ParalympicsGB enjoy golden Tokyo night as Thomas Young and Sophie Hahn cruise to 100m success

There was double delight for ParalympicsGB in Tokyo on Saturday night as Thomas Young and Sophie Hahn stormed to success in the T38 100metre finals

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Thomas Young and Sophie Hahn both ensured ParalympicsGB enjoyed a golden night on the track by winning gold in their respective T38 100metre finals on Saturday.

Young, whose idol was Jamaican legend Usain Bolt growing up, produced a spectacular win in the men’s event as he stunned fastest qualifier Zhu Dening of China by setting a personal best of 10.94 seconds.

Then to put ParalympicsGB in dreamland even more, Hahn clinched a gold of her own inside Tokyo’s Olympic Stadium on Saturday night.

The defending champion had equalled her own world record of 12.38s in the heats and was once again too good in the showpiece final at the Paralympics.

Thomas Young celebrates with his gold on the podium in Tokyo



Hahn, who has cerebral palsy, recorded a time of 12.43s after holding off the threat from Colombia’s Darian Faisury Jimenez Sanchez.

And after her moment of magic, Hahn admitted that is the hardest she has ever been pushed in the event.

“The build up was quite tough with all the expectation but I tried to stay calm and focused,” said Hahn.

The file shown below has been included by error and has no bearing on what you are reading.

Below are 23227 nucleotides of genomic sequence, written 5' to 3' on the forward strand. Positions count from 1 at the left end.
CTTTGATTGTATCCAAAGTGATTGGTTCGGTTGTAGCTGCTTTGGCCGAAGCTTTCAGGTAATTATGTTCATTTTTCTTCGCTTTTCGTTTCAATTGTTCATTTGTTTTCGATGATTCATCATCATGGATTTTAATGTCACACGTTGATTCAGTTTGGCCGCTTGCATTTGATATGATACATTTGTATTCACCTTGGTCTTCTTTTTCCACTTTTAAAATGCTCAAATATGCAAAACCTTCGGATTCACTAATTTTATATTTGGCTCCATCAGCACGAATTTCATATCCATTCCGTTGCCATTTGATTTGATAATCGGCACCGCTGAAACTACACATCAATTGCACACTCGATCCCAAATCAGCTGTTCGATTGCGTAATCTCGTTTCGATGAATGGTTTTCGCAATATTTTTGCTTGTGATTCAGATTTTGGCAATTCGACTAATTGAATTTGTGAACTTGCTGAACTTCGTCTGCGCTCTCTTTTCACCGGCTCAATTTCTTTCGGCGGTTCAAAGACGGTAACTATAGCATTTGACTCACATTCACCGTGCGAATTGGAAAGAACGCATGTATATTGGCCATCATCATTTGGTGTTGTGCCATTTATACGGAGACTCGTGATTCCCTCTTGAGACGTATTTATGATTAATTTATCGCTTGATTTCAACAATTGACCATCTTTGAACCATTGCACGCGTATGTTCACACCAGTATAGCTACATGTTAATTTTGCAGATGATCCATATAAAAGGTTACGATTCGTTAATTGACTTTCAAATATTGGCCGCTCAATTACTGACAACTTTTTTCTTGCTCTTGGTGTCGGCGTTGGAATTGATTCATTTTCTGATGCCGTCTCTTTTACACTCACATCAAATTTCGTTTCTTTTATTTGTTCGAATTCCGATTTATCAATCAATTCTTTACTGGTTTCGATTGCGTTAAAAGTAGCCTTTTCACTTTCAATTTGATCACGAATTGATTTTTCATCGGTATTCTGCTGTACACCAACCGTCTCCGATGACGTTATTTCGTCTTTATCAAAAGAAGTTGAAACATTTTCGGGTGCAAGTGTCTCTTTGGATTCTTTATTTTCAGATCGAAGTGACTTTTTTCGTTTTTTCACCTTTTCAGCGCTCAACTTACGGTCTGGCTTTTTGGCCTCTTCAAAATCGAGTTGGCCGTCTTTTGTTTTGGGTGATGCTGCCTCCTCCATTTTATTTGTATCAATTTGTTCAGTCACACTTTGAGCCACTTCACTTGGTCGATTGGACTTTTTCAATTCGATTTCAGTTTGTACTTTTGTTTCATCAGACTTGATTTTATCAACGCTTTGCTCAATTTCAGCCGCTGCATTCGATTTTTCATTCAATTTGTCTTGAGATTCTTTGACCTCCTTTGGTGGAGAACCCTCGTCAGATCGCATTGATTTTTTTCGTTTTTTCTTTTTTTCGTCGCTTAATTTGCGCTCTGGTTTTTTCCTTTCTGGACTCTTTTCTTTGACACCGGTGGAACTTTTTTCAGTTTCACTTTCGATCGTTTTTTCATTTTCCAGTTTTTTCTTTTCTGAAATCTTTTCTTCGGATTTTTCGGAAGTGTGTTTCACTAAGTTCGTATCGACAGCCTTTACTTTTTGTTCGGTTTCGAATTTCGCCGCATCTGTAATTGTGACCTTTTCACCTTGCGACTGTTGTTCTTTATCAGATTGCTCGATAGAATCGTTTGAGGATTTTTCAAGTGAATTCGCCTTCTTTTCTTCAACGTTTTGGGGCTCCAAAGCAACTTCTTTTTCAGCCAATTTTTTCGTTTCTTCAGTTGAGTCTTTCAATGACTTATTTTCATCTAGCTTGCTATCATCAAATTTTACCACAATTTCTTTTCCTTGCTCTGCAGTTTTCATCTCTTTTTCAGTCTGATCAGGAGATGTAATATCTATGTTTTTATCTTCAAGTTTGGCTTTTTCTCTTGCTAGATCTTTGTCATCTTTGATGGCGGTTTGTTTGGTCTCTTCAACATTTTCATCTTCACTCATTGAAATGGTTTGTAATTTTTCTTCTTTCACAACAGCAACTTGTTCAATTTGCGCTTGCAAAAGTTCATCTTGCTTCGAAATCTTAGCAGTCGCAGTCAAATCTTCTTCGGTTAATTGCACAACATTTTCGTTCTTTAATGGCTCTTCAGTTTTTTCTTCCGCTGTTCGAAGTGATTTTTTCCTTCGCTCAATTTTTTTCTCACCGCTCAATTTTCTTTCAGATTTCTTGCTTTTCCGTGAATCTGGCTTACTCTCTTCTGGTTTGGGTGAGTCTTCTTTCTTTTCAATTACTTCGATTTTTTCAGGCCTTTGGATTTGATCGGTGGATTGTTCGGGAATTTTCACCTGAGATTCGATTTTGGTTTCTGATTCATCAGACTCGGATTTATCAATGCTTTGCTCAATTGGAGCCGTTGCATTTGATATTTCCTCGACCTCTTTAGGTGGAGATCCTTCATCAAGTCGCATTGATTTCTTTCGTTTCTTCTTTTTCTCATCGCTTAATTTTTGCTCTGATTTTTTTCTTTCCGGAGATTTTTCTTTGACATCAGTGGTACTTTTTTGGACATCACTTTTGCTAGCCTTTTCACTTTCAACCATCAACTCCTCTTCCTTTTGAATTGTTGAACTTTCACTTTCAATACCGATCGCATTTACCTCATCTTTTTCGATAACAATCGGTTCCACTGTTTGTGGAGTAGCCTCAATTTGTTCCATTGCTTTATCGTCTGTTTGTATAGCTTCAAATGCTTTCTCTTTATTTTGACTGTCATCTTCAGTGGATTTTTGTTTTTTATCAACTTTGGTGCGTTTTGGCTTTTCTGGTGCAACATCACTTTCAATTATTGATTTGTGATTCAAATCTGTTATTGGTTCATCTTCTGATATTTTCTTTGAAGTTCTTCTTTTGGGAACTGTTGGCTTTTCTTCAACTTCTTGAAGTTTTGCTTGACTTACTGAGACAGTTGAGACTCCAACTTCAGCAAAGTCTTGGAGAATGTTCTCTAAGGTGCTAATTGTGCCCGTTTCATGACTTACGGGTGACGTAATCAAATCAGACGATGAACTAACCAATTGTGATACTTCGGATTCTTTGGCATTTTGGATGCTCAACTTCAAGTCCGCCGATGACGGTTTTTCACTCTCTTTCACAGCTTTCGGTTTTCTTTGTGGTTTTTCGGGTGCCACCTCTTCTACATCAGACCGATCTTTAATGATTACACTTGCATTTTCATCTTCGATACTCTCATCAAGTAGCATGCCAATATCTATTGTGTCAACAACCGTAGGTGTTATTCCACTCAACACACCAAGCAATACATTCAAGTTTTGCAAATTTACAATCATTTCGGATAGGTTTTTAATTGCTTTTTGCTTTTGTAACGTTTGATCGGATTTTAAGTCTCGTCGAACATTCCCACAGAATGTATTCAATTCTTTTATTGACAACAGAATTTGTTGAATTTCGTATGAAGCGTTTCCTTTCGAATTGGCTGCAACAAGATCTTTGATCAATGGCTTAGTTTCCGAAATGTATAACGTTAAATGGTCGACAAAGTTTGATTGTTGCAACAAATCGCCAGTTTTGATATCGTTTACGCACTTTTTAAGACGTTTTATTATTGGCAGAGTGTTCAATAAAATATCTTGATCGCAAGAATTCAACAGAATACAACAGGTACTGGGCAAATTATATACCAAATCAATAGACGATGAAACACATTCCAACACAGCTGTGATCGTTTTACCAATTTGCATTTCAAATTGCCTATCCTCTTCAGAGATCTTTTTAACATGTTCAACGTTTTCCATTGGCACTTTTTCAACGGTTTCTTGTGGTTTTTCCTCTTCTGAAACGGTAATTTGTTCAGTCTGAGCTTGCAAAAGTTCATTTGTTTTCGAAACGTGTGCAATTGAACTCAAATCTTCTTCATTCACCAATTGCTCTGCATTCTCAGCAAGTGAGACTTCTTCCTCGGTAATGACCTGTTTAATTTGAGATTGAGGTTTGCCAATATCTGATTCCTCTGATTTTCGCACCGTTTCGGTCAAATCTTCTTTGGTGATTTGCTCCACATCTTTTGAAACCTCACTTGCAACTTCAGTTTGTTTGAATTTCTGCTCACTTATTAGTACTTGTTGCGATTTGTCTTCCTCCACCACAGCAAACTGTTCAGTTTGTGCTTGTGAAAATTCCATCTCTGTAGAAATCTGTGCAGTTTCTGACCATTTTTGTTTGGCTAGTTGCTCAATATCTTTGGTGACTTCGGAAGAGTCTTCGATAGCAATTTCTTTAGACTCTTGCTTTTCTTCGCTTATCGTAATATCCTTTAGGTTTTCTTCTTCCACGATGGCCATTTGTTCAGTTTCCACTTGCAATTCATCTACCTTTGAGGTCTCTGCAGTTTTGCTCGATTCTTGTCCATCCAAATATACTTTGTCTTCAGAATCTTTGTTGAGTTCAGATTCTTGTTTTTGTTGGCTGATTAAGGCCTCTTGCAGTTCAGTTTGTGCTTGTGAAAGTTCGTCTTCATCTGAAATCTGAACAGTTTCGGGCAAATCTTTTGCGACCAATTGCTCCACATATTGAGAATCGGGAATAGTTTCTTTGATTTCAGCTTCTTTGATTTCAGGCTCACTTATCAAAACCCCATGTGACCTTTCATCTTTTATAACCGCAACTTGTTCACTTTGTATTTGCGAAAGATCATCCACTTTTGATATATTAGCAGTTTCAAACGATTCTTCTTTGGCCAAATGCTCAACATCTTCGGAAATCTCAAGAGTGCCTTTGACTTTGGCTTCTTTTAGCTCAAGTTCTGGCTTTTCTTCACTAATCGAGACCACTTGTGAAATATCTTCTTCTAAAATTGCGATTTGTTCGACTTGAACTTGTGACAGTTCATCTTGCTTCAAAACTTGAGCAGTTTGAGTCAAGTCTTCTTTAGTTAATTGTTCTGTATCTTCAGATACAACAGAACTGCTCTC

“That’s definitely that hardest I’ve ever been pushed. She was hot on my heels and I really thought it would be a photo finish but to see my name was absolutely incredible.

“I saw Thomas and that really spurred me on. That’s an incredible time to go and I’m so pleased for him.”

Young, meanwhile, suffers from neurofibromatosis – which was diagnosed shortly after the London Games in 2012.

It is a genetic disorder of the nervous system which affects Young’s coordination.

Sophie Hahn celebrates after winning gold on what was a brilliant night for ParalympicsGB



He picked a fantastic moment to dip below the 11-second mark for the first time in his fledgling career, significantly bettering his qualifying time of 11.22 to usurp title favourite Zhu, with Australian Evan O’Hanlon third.

“It’s the best feeling in the world. The time is a bonus, I just wanted to win but having that personal best just makes it even better,” said Young.

“I wanted to be a dominant force in this sport, I know Paris (2024) is next but I’m already thinking about Brisbane (2028). Any kid growing up in this sport was inspired by Usain Bolt and he’s got three golds and I’d like that too.”


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